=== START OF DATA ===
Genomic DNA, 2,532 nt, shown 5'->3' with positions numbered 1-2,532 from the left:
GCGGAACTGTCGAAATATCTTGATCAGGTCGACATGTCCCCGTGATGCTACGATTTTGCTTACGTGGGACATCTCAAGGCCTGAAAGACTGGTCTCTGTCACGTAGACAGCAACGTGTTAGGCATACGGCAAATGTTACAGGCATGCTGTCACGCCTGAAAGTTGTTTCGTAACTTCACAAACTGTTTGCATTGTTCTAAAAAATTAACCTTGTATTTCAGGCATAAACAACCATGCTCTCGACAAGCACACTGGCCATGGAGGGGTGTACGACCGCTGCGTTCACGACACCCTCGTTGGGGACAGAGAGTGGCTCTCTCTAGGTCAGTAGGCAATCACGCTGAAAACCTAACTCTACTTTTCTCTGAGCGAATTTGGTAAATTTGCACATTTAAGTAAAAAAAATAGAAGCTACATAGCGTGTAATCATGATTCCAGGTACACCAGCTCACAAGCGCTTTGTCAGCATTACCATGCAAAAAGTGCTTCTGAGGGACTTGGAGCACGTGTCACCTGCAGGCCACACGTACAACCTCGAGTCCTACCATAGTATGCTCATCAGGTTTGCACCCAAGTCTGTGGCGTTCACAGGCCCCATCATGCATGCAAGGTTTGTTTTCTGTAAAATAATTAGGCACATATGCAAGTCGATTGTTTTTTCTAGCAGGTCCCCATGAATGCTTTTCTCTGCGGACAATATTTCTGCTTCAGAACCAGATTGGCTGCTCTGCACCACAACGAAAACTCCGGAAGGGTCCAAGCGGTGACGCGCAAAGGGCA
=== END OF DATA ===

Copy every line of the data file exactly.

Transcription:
Genomic DNA, 2,532 nt, shown 5'->3' with positions numbered 1-2,532 from the left:
GCGGAACTGTCGAAATATCTTGATCAGGTCGACATGTCCCCGTGATGCTACGATTTTGCTTACGTGGGACATCTCAAGGCCTGAAAGACTGGTCTCTGTCACGTAGACAGCAACGTGTTAGGCATACGGCAAATGTTACAGGCATGCTGTCACGCCTGAAAGTTGTTTCGTAACTTCACAAACTGTTTGCATTGTTCTAAAAAATTAACCTTGTATTTCAGGCATAAACAACCATGCTCTCGACAAGCACACTGGCCATGGAGGGGTGTACGACCGCTGCGTTCACGACACCCTCGTTGGGGACAGAGAGTGGCTCTCTCTAGGTCAGTAGGCAATCACGCTGAAAACCTAACTCTACTTTTCTCTGAGCGAATTTGGTAAATTTGCACATTTAAGTAAAAAAAATAGAAGCTACATAGCGTGTAATCATGATTCCAGGTACACCAGCTCACAAGCGCTTTGTCAGCATTACCATGCAAAAAGTGCTTCTGAGGGACTTGGAGCACGTGTCACCTGCAGGCCACACGTACAACCTCGAGTCCTACCATAGTATGCTCATCAGGTTTGCACCCAAGTCTGTGGCGTTCACAGGCCCCATCATGCATGCAAGGTTTGTTTTCTGTAAAATAATTAGGCACATATGCAAGTCGATTGTTTTTTCTAGCAGGTCCCCATGAATGCTTTTCTCTGCGGACAATATTTCTGCTTCAGAACCAGATTGGCTGCTCTGCACCACAACGAAAACTCCGGAAGGGTCCAAGCGGTGACGCGCAAAGGGCA